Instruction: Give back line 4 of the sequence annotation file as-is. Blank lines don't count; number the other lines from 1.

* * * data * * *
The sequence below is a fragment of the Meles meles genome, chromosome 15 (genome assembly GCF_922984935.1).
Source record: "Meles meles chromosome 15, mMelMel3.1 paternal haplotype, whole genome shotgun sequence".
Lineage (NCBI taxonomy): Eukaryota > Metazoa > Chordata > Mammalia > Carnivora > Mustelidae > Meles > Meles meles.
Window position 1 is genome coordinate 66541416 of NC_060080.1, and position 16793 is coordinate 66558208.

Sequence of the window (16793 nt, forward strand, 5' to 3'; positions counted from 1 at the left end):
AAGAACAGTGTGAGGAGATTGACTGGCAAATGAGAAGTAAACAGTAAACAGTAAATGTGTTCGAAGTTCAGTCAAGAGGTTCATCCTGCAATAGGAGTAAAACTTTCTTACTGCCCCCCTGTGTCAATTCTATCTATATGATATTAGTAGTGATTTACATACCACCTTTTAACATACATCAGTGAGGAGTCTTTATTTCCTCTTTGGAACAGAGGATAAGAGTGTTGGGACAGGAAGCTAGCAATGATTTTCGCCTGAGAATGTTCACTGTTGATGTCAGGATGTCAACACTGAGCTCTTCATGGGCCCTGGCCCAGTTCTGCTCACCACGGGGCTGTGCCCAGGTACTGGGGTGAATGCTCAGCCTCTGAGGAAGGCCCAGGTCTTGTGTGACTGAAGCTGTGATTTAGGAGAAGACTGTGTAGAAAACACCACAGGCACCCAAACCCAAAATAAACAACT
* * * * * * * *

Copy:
Window position 1 is genome coordinate 66541416 of NC_060080.1, and position 16793 is coordinate 66558208.